CA until five years ago was built by nominations from the State Associations. They acted in what they believed was the best interests of Australia cricket. They weren't always considered to be right, but the period of resurgence through the 1990's and 2000's gave them great heart. Then came the restructure, and that system was thrown out with the Argus Report review, and now we have a board that has some cricket lovers retained, but now also has men and women who made their names in big business, such as David Peever, former Managing Director of Rio Tinto, Bob Every, former Chairman of Wesfarmers and Boral, and Michelle Tredenick, a Director of the Bank of Queensland. These people simply don't like dealing with unions - something Peever in particular has been quite happy to admit. They'd rather talk face to face with the individuals, hoping to divide opinion and in the long run get what they want rather than what the union may want. Bringing on board Kevin Roberts, former NSW batsman but also has been involved in reformations of companies such as Adidas, Colorado and Canterbury, as chief negotiator, CA has come to the party with a corporate mindset. They are gathering the profit streams, and they want to be able to dish them out as they see fit, and not just give a percentage to what they see as a union.
The ACA and the players of course want the current scenario to continue. They see it as having been a success, and cannot see why it should be changed given the success they see that it has brought.
So we have come to this point - as far back as November last year it was obviously this was going to end up being a problem, when CA tried to negotiate with the players at the top, including captains Steve Smith and Meg Lanning, while the players all rebuffed these approaches and insisted all negotiations should go through the ACA, Which CA continued to refuse to do. At different times James Sutherland and Pat Howard have also thrown in their opinion that the payers need to make the changes they were suggesting. It honestly came across as employer bullying at its worst.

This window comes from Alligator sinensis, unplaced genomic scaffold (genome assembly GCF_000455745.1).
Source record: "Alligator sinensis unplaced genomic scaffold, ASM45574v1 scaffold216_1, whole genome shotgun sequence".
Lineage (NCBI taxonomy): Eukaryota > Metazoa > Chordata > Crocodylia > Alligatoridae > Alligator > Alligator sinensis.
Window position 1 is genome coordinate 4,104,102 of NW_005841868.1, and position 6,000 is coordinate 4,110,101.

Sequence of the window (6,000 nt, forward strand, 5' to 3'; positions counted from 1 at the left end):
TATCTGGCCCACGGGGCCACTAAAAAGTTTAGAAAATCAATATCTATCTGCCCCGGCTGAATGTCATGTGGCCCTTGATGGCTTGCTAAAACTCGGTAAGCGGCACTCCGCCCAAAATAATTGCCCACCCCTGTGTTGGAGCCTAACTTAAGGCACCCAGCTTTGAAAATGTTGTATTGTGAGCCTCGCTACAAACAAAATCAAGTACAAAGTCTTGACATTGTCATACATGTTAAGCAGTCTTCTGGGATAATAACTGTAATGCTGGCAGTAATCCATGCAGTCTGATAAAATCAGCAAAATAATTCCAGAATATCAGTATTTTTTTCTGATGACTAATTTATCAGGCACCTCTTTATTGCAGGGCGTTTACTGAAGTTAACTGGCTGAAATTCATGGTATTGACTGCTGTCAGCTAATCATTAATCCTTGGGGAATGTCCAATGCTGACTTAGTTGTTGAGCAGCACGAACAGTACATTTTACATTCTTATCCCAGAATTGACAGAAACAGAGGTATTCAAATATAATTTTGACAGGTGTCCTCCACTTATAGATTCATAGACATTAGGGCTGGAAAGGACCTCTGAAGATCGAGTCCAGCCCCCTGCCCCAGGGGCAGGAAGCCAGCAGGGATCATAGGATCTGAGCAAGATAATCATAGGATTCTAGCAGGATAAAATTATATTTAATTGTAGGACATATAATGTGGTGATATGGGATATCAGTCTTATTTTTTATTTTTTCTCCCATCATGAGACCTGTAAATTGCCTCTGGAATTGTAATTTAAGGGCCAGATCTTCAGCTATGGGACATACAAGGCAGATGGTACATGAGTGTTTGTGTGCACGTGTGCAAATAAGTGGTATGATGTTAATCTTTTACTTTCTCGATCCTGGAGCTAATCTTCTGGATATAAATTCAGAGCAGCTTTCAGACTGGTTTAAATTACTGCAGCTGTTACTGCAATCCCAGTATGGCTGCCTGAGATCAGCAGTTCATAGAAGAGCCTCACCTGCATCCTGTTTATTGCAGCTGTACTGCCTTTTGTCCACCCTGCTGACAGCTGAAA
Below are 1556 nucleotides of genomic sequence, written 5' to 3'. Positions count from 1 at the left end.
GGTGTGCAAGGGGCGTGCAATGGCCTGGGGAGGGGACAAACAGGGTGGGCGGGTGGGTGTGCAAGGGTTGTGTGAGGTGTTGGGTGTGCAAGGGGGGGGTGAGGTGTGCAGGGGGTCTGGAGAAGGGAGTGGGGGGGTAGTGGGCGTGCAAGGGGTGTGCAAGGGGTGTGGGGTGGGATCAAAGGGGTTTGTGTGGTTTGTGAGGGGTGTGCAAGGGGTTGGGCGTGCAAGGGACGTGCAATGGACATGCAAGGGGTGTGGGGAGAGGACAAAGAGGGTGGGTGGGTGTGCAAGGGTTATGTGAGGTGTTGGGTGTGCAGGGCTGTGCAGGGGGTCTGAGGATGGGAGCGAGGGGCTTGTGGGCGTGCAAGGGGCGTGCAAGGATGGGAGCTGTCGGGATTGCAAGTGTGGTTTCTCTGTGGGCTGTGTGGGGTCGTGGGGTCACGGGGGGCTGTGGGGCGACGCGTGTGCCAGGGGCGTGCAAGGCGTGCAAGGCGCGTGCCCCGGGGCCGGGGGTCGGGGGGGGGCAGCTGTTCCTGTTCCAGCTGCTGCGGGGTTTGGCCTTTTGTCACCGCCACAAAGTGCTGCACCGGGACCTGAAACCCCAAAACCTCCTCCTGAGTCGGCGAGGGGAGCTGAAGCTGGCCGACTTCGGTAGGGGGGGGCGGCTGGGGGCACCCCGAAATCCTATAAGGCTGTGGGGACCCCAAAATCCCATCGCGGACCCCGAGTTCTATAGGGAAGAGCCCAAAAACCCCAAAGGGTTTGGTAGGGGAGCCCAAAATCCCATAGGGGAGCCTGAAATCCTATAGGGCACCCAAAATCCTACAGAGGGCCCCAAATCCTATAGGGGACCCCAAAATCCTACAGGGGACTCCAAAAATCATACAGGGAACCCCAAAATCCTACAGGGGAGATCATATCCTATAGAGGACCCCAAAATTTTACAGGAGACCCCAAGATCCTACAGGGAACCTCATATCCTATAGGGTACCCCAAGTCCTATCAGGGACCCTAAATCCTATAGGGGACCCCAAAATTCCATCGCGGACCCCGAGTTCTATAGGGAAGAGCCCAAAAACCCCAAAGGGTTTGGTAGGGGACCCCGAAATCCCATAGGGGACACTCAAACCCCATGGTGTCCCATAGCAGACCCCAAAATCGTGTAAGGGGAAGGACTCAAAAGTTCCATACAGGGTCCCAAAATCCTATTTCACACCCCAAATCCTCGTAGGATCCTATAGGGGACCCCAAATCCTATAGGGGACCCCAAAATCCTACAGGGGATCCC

It is all very nasty and should have been handled better, except that CA wants to go Back to the Future where they control all the finances and only hand out what they deem the players are worthy, while the players union, headed by Alistair Nicholson, is trying to ensure that players at all levels receive worthy remuneration and can forge a living through cricket, and therefore allowing these players to dedicate themselves completely to the game, and therefore in theory become better players and improve Australian cricket in general. Does this sound familiar at all?
As I said, opinions will vary. Despite CA suggesting they need the funds to better remunerate grassroots cricket, it comes across as a money grab. It's a big business attitude. It just feels like they think they can out-wait the ACA and get what they want, because the players will not want to kill off their own employment. They say the ACA has not entered negotiations, but given the ACA believes the current MoU terms are working, why would they negotiate that away? They have agreed in principle to lower the stream of revenue from 25% to 22.5% as well as taking out revenue from Milo cricket and club registrations. They have also shown they are putting $33 million back into grass roots cricket themselves. CA has simply refused to accept anything except the dissolvement of the current 25% of revenue going to the players. It's a rort.
So where to now? The whole debacle makes both sides look bad no matter which way you look at it. The possible forfeiture of the A tour to South Africa, or worse the now off again but on again tour to Bangladesh, is a very bad look for Australian cricket. And yet, no matter how many people come out and slag off the cricketers, suggesting they earn too much and they have it so much better than anyone else and that they should just accept the huge money CA is offering them, is not seeing the big picture. A corporate employee is trying to entice the elite employees with more money, so that they can end up having to pay less to the lower class employees and inevitably keep more money in their own pockets, without actually having to divulge how much money they think they will earn over the next five years. By doing this they claim to be doing it for the little guys, the grass roots, who they promise they will send more money to as a result of their ideas. It all smacks of absolute bullshit, and the players know it. As much as I want to see this resolved and our cricketers back doing what they should be doing, this looks like it has a very long way to go before that occurs, and the fate of the Ashes looks to be doomed as a result.